While we all celebrate, NANDINI NAIR takes a look at all the people who work while we play
Festivals mean celebration. To all but a few. Essential services continue at a diminished but operational level. But for some people it's a day of extra vigil. Police, fire, rail, medical services and even confectioners have to work especially hard to sustain the festivities. Surrounded by two red water tankers of 4500 litres, Deepak Kumar and Rajendar Singh regard Diwali as a "day of stop". It's a day when they can never get leave. They are firemen. Hailing from Sonepat, Singh, a fireman, has not celebrated Diwali with his family for 12 years. Shakti Gupta, PRO, AIIMS, says that extra staff is not required in the burns ward as most injuries tend to be eye injuries. Dr. Vishwa Prakash, Unit Head of the Plastic Surgery Department at Safdarjung Hospital, says that he and his 14 colleagues are unable to celebrate Diwali. For seven years he has been on call on the holiday. The department receives around 200 Diwali related cases. While 80 per cent are minor, 20 per cent require admissions and even plastic surgery. He says earnestly, "Our celebrations are treating the patients."
For Jagdish Aggarwal, Managing Director, Bengali Sweet House, Diwali means profits and toil. He speaks eagerly while attending to bills and overseeing business. His 120 employees will work till the evening of Diwali. He, however, has other concerns, "This is a black Diwali." Because the future of other shopkeepers hangs in the balance, he doesn't see any cause for celebration. Sundarji has been working at Nathu's Sweet House for 42 years. In the week before Diwali he employs a hundred other staff to help with the rush. Unable to quote figures, both say that their business increases "manifold" during Diwali. Pre-Diwali, Sarojini Nagar market is festooned with streamers and hiving with activity. A noticeable change since last year's attack is the complete absence of firecracker shops. Within this crowd, a policeman watches from a macchan, while others frisk shoppers and search cars. A plainclothes policeman says 40 policemen are currently guarding the market. On the day of Diwali he hopes to celebrate with his family as soon as the market shuts. Anand Mohan, DCP, New Delhi, says, "Being a policeman is a 24-hour job." Holidays and festivals are meaningless to them. To compensate for all the lost holidays he says that a thirteenth month pay is given. The police force is now emphasising on making the public aware. The constant messages from loudspeakers create public awareness. "We are trying to sensitise shopkeepers and employees so that we can have 1000 pairs of eyes. They are familiar with the environment and are the best people to realise if there is something wrong." Sanjay Bhatt, a Sub Inspector, says policemen are fortunate if they get three-four hours of sleep. In service for eight years, he has barely spent any Diwali at home.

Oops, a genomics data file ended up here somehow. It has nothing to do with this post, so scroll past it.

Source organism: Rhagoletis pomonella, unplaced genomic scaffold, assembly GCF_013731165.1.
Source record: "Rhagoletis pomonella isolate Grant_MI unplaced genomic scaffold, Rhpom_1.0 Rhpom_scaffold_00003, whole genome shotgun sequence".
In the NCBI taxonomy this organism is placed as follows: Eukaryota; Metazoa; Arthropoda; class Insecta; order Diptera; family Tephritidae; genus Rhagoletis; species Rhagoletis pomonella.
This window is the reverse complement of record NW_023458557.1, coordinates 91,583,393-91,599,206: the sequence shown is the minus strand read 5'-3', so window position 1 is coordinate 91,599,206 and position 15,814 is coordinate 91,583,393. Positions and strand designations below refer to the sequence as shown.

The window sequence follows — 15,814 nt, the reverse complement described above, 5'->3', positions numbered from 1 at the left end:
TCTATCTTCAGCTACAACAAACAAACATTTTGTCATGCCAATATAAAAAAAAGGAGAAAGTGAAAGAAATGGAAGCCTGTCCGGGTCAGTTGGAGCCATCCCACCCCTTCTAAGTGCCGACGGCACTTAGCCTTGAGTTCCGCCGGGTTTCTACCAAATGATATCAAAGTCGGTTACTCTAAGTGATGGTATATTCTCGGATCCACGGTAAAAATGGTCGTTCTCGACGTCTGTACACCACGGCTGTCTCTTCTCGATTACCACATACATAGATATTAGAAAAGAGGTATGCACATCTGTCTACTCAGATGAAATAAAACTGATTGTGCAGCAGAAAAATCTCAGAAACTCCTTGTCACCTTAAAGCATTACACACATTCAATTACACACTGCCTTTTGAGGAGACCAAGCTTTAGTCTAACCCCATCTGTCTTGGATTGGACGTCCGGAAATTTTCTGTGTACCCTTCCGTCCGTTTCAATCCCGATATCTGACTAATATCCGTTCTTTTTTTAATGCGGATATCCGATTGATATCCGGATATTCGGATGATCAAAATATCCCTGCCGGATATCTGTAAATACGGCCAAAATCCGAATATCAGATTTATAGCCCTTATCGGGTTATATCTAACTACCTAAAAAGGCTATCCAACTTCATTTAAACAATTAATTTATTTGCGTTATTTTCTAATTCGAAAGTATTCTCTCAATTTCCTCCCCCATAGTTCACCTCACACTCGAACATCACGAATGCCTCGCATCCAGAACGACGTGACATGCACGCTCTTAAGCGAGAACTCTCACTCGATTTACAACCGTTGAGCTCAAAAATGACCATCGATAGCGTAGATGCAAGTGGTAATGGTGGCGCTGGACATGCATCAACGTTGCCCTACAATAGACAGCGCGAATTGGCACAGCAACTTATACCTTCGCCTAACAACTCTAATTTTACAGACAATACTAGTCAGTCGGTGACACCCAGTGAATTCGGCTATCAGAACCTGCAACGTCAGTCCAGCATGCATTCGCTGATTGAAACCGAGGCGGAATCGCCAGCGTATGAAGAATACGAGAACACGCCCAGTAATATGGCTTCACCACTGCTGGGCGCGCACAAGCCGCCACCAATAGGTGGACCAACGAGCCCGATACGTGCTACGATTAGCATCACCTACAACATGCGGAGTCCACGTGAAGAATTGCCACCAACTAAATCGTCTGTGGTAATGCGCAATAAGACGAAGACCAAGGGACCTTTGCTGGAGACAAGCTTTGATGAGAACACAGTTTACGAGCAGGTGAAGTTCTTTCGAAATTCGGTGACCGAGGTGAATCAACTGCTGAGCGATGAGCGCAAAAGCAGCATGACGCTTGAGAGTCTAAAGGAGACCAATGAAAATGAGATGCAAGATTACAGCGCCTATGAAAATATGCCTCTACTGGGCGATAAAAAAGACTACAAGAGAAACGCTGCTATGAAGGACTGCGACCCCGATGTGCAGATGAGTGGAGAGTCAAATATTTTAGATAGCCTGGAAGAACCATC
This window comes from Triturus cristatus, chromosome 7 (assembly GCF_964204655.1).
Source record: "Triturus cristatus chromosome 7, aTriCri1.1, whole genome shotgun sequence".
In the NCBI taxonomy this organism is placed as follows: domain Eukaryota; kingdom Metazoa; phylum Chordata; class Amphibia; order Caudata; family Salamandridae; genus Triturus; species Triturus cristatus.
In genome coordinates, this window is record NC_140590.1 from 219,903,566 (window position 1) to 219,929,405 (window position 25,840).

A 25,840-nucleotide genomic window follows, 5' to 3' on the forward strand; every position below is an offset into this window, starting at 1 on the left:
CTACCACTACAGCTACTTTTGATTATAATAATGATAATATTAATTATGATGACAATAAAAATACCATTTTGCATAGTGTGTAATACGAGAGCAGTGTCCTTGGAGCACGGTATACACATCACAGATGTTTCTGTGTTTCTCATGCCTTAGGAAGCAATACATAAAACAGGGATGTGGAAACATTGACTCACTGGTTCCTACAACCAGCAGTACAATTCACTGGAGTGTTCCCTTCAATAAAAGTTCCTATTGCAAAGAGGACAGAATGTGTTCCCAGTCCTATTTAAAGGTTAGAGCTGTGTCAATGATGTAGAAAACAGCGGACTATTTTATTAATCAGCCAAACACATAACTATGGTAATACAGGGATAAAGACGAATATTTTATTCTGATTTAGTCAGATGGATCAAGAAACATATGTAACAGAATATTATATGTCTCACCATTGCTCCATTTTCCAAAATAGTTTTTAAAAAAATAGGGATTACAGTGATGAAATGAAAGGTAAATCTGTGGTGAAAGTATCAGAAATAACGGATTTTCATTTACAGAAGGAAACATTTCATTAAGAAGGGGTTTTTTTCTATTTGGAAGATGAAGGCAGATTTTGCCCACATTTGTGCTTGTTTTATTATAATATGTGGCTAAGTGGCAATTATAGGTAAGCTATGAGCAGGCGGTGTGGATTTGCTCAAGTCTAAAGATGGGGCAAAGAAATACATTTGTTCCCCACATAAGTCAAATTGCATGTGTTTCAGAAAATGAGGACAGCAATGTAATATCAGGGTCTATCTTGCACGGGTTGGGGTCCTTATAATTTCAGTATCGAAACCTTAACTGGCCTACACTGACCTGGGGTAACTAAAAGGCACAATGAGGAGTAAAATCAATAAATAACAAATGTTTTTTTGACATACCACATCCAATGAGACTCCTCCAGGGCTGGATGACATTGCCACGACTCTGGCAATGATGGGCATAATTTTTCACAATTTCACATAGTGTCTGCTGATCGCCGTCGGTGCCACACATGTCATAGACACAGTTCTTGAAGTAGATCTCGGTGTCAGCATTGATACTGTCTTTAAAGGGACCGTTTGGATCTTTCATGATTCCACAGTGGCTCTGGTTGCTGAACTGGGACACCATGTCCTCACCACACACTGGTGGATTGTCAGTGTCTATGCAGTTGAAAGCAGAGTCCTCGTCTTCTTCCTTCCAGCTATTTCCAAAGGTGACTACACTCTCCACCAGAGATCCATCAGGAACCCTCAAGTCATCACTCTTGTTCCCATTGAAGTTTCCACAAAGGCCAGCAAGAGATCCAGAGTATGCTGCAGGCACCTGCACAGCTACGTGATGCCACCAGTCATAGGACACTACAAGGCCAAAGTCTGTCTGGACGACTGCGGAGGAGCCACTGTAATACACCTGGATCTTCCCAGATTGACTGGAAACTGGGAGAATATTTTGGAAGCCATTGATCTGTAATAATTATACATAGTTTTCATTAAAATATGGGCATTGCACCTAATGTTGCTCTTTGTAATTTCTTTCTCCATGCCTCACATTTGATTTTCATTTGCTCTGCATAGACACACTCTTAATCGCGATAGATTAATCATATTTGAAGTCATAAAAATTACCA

To facilitate the festive rush of passengers, the Indian Railways runs special trains. Northern Railways runs 360 extra trains (around eight trains a day) during the Durga Puja period. The entire visible and invisible staff of the Railways is under immense pressure. For those running the trains, working in the yards, patrolling tracks, bridges and culverts, Diwali is seldom a holiday. For the festive melee, four extra companies (of around 100 men each) of RPF (Railway Protection Force) have been deployed in the Delhi area. The firemen of Connaught Circus say they receive around 30 calls during Diwali, mainly for small electric fires. Singh says fondly of Kumar, "Yeh aag par aise jhapatata hai, jaise sher bakre par." (He jumps on a fire like a lion jumps on a goat.) With ramrod gait Singh asserts, "Aap Diwali manaate hain, hum rakhwaali karte hain." (While you celebrate, we keep watch.)